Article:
I’m talking about a political culture here in the US where the refrain “jobs, jobs, jobs,” is, let’s be clear, not really about cultivating Americans’ innate gifts and talents so that they can find meaningful and fitting occupations. It has a lot more to do with shoring up the limping economy and ensuring that the cycle of spending and consuming and producing can continue profitably. What’s all this about “creating jobs,” as though out of thin air, when we all know that we created plenty of jobs in recent years? We just created them overseas, where bigger profits could be made because workers would settle for drastically lower wages and conditions that even the worst-off American wouldn’t tolerate.
Our politicians talk about “putting people back to work” as an end in itself, for the most part completely disregarding the soberly and timely opportunity to examine our national values when it comes to work. I want unemployment to abate as much as anyone else, but maybe now is the time when we should be talking more about whether the jobs we’re creating are contributing to the well-being of employees and consumers (not to mention the environment) instead of just the economic bottom line. Maybe now is the time when we need to figure out more ways to support creative and energetic Americans in pursuing and sustaining their sense(s) of calling. Make education more attainable and affordable. Make workplaces more accommodating to the needs of those who are called to be parents and caregivers (go ahead, Google comparisons of US and other developed nations when it comes to maternity and paternity leave and prepare to feel very disenfranchised!). Maybe it’s time to count the costs of linking healthcare to employment, rather than making access to care simply a function of residence or citizenship as in most other western countries. Maybe we don’t want to continue perpetuating a society where getting your body cared for is a reward for putting in enough hours a week.
Let’s not forget that it wasn’t all that long ago that our forefathers built a strong economy on the backs of people who certainly weren’t free to do what they were called to do. Slavery may be in our past, but entwined in the roots of our country’s obsession with growth and revenue is the lingering impulse to use people as means to an economic end.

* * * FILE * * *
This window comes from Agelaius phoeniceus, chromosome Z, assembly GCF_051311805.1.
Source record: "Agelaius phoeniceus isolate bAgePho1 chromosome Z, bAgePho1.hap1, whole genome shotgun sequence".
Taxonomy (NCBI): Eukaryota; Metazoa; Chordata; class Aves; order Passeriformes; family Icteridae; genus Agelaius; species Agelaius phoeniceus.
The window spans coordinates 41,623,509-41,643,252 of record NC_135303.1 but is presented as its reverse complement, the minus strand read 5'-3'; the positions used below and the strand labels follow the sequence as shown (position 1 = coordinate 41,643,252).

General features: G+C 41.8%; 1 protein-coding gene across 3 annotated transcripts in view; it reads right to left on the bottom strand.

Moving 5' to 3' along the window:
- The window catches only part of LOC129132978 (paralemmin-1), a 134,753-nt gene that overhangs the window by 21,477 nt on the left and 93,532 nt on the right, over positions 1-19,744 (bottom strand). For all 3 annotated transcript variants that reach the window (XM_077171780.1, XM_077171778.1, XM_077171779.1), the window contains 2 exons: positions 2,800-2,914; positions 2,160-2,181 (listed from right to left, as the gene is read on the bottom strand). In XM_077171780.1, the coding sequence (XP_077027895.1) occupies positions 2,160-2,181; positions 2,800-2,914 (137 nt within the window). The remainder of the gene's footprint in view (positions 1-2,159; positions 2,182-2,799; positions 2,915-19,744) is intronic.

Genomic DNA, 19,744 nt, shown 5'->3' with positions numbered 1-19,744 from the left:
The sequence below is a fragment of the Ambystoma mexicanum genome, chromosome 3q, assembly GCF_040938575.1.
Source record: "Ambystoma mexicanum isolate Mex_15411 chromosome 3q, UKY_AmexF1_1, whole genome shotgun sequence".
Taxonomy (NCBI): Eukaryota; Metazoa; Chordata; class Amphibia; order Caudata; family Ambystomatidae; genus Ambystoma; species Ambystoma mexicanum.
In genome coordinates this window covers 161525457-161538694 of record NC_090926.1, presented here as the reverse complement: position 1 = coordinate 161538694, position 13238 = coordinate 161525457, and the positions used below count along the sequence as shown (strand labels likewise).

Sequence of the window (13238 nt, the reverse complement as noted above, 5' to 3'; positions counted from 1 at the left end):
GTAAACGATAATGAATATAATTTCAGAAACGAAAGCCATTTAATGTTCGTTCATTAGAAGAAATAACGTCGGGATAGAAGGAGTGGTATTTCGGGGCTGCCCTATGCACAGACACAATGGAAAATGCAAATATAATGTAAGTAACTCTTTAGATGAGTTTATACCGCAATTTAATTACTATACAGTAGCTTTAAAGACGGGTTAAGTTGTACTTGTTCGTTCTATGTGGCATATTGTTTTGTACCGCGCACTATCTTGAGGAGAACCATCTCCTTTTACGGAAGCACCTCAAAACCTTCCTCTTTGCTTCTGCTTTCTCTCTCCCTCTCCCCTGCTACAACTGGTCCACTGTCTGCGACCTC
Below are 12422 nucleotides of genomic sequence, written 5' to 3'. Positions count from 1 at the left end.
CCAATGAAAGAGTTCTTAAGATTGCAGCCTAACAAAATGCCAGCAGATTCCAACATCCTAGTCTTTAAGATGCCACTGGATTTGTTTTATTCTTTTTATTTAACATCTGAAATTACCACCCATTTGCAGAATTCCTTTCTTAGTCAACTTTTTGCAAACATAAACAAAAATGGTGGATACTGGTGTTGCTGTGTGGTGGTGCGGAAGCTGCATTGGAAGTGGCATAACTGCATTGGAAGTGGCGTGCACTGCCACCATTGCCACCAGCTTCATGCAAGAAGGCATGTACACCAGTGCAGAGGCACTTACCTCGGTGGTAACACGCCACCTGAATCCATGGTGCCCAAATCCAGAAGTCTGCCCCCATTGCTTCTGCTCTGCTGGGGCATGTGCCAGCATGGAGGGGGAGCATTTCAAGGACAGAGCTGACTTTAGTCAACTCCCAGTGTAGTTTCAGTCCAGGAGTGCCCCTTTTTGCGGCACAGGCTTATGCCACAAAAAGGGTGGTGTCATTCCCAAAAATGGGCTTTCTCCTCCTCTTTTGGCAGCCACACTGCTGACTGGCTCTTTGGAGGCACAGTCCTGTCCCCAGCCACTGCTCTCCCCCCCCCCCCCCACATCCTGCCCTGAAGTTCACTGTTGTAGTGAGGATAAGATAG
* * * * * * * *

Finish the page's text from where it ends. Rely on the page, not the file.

I suppose we labor under the shadow of the curses that Adam and Eve heard after they overstepped their human bounds and alienated themselves from God. The relationship between our created gifts and the work of our hands, meant to be joyful and harmonious, was indelibly marked with sweat and toil. As John Calvin put it in his commentary on Genesis 3, “Therefore the Lord had placed [Adam] over a garden which was to be cultivated. But, whereas in that labor there had been sweet delight; now servile work is enjoined upon him, as if he were condemned to the mines.”
Of course Calvin goes on to say that the toil is useful for making everyone, even the most pious, very sorry for their sins–it helps to subdue the flesh. There’s also a fun bit on how our lingering instinctive fear of snakes must be a remnant of that wretched encounter with the serpent.
I’ll leave it at that for now. As people who believe God invites us to participate in reconciliation and renewal, I hope that vocation can find ongoing expression in helping us influence the conversations and culture of work.